The human rights organization CIVICUS pointed to the "contradiction" between the discourse of tolerance promoted by UAE authorities worldwide and their "dismal record of repression and detention of human rights defenders."
In a report on the state of civil liberties in the UAE, the organization stated that the Dubai Expo, which is taking place until the end of this month, clearly reflects this glaring contradiction, as government officials are using the event to promote the discourse that the Gulf country supports the values of "tolerance" and "openness." This is an attempt to obscure the fact that hundreds of independent lawyers, judges, journalists, teachers, students, and activists are being persecuted on the ground.
The report indicated that Expo coincides with the 10th anniversary of the arrest and arbitrary detention of a group of pro-democracy activists in what was known as the “UAE 94” case, as the authorities continue to arbitrarily imprison them in the high-security Al-Razeen prison, due to signing a petition calling for political reform.
The organization stated that 4 political detainees are still imprisoned despite the end of their sentences, noting that 3 of them, Abdullah Al-Hajri, Imran Al-Radwan Al-Harthy and Mahmoud Hassan Al-Hosani, ended their prison term in 2019, while the fourth, Fahd Al-Hajri, completed the sentence in the year 2020, and instead of releasing them, they were transferred to the so-called "counselling (Al-Munasaha) centres" in the same prison.
The report added that the list of detainees in the "UAE-94" case who are serving a 10-year prison sentence also includes human rights lawyers Dr. Muhammad Al-Roken and Dr. Muhammad Al-Mansoori and the preacher Muhammad Abdul Razzaq Al-Siddiq, the father of the late Emirati activist Alaa Al-Siddiq.
The report also noted that the authorities are still detaining activists Ahmed Mansoor and Dr. Nasser bin Ghaith after they were arrested for their online activities in 2015 and 2017, respectively.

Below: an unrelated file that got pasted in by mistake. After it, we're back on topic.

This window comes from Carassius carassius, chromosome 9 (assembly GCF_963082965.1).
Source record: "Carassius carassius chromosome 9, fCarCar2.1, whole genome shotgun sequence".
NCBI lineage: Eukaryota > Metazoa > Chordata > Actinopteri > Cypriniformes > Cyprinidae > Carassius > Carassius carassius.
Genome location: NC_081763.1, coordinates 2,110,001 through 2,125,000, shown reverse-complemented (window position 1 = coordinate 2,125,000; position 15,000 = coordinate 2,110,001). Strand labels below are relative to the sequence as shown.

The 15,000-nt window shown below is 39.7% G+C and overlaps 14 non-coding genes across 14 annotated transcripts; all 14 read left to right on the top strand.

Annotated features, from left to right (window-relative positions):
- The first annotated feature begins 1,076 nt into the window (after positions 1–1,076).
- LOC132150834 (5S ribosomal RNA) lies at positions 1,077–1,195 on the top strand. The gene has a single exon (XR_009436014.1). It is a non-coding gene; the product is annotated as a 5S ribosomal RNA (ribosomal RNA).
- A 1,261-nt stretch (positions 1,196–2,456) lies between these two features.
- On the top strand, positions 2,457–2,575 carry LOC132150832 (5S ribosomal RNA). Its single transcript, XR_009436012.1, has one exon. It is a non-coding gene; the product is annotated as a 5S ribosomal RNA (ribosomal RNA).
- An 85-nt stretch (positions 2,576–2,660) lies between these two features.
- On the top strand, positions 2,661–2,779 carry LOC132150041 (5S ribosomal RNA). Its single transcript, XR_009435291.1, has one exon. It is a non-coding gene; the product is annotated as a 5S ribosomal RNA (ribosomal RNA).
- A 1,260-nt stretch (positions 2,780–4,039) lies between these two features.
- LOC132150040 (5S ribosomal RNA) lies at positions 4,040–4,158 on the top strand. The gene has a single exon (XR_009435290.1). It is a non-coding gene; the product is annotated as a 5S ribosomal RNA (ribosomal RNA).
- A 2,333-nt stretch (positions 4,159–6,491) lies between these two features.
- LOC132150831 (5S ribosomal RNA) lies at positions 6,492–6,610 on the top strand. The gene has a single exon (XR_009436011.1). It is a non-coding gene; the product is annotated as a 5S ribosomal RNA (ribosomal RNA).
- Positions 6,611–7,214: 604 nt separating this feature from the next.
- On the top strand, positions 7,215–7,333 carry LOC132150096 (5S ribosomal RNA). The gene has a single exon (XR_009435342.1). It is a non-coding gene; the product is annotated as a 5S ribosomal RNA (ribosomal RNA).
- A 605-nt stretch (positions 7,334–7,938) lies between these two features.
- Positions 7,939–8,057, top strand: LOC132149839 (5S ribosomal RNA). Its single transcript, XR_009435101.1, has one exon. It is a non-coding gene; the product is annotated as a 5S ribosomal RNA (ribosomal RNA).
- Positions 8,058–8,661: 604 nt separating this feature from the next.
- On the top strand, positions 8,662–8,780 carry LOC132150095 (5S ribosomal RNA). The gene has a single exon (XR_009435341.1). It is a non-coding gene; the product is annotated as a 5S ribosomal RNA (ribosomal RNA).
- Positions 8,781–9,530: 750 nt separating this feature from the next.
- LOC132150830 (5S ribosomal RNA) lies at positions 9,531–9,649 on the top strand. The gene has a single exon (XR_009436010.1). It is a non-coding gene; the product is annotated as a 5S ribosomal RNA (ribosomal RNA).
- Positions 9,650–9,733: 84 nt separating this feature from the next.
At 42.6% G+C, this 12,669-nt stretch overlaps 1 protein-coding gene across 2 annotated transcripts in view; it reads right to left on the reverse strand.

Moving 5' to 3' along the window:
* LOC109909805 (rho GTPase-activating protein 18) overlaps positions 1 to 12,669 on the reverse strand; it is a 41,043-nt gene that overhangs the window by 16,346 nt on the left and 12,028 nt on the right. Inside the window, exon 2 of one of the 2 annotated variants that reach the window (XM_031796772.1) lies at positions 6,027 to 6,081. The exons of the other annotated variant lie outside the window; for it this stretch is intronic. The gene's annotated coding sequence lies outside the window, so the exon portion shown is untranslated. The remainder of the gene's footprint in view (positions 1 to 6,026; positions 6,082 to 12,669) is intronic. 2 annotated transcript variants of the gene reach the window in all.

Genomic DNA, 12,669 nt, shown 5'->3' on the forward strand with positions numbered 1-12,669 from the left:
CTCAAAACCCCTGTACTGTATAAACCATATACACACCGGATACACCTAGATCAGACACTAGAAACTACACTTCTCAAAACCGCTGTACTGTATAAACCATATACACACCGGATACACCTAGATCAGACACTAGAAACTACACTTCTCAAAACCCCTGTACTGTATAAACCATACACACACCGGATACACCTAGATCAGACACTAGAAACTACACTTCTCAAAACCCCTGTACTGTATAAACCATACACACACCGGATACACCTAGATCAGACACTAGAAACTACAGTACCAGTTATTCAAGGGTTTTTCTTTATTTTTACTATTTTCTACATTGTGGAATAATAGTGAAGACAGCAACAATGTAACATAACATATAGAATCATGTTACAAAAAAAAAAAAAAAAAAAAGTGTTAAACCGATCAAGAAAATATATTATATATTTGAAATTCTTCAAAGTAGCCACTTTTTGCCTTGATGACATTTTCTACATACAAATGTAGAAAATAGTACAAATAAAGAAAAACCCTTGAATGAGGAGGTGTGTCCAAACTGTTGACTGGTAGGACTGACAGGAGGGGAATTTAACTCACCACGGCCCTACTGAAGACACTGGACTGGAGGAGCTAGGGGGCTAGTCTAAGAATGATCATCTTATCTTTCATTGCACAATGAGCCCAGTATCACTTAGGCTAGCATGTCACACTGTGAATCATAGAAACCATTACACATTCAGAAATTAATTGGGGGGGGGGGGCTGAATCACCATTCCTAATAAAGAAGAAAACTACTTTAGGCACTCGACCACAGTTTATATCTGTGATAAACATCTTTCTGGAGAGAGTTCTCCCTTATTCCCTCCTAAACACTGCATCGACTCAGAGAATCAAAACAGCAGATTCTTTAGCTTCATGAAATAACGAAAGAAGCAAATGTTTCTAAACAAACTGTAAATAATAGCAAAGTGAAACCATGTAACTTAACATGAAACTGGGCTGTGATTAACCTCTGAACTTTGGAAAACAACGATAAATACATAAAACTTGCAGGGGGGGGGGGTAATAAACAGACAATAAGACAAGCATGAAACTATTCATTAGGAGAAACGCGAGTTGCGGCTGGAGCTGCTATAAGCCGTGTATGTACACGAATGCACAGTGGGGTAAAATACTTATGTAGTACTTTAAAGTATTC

According to the report, torture has been documented on a large scale in UAE prisons, warning of fears of its global practice, following the election of the Emirati government official, Ahmed Nasser Al Raissi, as head of “Interpol”, noting that Al Raisi “accused of supervising cases of torture” as he was as an inspector general in the Ministry of Interior.
The report criticized the newly adopted UAE Anti-Rumor and Cybercrime Law, adding that it criminalizes the work of journalists, whistleblowers, and activists, by using broad terminology to give authorities excessive discretion that enables them to impose long prison sentences and criminalize individuals who exercise their right to freedom of expression online.
According to the report, the authorities have increased their monitoring of human rights defenders inside and outside the UAE, and the government is using the Pegasus spyware as it did to hack the phone of a civil rights activist and subsequently imprisoned him.
The report classified civic space in the Emirates as “closed,” a classification used for countries that have a complete closure - in terms of law and practice - of civic space, where any criticism of the ruling authorities is severely punished.
The report recommends that the UAE authorities immediately and unconditionally release all those arbitrarily detained for their peaceful human rights work, and stop targeting human rights defenders and other individuals who are peacefully exercising their right of expression.
It also called on the authorities to review Federal Law No. 43 of 2021 related to combating rumors and cybercrimes, and to stop using spyware and surveillance technologies to target opponents and activists.